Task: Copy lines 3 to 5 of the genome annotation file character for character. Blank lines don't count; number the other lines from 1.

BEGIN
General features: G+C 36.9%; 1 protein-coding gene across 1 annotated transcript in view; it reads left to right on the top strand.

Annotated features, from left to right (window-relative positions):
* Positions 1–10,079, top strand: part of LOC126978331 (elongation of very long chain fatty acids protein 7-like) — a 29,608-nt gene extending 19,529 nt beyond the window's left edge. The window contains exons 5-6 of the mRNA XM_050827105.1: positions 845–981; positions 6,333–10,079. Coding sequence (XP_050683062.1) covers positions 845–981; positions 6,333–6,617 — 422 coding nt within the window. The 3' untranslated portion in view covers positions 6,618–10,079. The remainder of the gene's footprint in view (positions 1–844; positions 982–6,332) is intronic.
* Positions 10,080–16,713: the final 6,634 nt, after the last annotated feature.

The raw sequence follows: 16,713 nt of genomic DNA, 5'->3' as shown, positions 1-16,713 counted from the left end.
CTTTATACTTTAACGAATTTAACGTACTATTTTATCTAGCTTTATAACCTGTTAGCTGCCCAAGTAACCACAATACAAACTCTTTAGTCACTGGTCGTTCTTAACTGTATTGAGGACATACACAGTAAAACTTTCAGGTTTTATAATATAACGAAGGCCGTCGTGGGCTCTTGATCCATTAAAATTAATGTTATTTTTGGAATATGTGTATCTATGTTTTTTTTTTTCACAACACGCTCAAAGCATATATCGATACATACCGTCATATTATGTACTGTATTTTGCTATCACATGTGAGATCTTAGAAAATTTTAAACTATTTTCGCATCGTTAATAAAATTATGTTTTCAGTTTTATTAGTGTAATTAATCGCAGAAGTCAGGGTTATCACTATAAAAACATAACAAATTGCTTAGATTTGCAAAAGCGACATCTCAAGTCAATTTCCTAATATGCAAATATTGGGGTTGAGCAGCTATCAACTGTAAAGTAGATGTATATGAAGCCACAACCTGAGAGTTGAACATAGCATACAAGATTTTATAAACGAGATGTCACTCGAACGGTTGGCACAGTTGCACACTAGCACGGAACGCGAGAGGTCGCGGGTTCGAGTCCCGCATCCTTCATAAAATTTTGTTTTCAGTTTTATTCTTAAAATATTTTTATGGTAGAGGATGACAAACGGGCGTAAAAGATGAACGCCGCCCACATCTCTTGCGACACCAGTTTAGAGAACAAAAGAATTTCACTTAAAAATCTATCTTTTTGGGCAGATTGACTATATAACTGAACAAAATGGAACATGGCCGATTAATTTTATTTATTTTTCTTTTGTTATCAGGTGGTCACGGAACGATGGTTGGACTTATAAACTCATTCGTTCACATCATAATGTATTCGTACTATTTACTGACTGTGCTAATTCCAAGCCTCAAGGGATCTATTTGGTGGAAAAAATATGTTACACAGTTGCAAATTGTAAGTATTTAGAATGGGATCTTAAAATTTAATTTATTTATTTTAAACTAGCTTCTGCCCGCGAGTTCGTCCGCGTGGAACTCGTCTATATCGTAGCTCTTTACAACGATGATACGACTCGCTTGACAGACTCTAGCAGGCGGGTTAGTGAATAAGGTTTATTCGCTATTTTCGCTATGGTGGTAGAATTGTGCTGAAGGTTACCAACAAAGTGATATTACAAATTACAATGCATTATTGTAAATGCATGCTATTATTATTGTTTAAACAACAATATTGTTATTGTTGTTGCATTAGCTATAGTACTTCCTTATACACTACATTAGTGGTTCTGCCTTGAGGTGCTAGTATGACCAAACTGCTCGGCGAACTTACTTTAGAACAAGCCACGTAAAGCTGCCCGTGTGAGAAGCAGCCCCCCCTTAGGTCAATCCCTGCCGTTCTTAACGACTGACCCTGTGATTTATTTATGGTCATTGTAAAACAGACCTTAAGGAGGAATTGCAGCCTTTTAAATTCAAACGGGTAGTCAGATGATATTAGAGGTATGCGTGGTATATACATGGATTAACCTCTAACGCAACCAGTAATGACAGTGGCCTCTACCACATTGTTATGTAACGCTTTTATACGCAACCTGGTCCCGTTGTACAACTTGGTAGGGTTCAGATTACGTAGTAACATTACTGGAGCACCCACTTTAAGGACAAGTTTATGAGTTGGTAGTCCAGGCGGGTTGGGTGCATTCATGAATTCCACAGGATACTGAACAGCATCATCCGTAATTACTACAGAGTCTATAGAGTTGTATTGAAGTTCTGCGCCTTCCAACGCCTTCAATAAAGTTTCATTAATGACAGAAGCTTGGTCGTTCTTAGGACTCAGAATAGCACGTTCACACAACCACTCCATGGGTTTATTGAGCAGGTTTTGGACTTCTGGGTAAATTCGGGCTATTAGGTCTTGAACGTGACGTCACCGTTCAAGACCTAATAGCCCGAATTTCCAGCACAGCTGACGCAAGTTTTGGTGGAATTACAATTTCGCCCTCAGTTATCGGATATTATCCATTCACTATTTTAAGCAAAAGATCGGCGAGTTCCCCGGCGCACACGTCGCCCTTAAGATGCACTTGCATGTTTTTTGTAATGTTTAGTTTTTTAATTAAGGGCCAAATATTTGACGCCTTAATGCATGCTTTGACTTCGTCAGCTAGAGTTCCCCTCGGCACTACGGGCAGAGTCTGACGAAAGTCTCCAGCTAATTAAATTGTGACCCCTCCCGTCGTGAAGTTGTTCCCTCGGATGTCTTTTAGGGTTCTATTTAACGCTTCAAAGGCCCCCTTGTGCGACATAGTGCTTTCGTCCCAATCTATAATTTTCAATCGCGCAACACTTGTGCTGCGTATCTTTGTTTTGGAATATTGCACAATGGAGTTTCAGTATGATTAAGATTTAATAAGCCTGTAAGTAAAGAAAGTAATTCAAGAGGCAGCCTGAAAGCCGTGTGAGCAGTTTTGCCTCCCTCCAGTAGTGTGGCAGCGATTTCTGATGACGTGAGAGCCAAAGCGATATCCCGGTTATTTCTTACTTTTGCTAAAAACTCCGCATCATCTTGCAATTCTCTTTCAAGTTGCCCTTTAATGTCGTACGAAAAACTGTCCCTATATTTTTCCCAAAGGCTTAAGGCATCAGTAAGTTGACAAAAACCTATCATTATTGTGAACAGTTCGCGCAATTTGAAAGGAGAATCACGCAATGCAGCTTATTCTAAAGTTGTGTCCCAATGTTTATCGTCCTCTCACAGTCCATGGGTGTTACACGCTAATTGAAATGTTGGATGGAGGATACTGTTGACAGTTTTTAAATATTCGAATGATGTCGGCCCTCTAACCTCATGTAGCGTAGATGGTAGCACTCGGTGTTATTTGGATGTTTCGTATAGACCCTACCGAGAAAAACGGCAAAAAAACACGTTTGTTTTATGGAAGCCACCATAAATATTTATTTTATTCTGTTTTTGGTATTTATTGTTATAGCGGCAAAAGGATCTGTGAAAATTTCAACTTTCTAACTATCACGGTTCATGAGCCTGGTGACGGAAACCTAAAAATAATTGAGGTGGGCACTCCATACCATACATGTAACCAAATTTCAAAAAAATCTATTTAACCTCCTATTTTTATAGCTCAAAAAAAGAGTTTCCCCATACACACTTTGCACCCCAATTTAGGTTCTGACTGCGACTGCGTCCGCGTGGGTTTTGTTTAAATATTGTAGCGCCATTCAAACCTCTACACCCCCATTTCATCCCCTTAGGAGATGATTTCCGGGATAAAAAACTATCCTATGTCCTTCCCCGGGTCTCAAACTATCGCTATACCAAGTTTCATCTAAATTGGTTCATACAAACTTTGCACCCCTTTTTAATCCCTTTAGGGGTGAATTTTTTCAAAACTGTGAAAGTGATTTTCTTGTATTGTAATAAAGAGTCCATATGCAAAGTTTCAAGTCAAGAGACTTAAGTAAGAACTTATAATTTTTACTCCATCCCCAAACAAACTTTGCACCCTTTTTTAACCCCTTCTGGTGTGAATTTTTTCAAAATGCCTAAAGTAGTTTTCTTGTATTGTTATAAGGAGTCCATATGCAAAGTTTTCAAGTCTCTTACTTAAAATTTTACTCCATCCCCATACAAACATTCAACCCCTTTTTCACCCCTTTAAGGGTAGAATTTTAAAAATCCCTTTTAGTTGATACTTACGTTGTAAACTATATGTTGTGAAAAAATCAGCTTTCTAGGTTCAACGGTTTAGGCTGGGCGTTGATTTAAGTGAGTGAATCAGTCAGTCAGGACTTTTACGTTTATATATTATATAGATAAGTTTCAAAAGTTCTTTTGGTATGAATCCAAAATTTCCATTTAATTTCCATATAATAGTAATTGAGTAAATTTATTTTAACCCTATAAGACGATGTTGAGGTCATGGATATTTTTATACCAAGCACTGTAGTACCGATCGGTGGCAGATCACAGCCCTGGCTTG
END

* Positions 1–10,079, top strand: part of LOC126978331 (elongation of very long chain fatty acids protein 7-like) — a 29,608-nt gene extending 19,529 nt beyond the window's left edge. The window contains exons 5-6 of the mRNA XM_050827105.1: positions 845–981; positions 6,333–10,079. Coding sequence (XP_050683062.1) covers positions 845–981; positions 6,333–6,617 — 422 coding nt within the window. The 3' untranslated portion in view covers positions 6,618–10,079. The remainder of the gene's footprint in view (positions 1–844; positions 982–6,332) is intronic.
* Positions 10,080–16,713: the final 6,634 nt, after the last annotated feature.

The raw sequence follows: 16,713 nt of genomic DNA, 5'->3' as shown, positions 1-16,713 counted from the left end.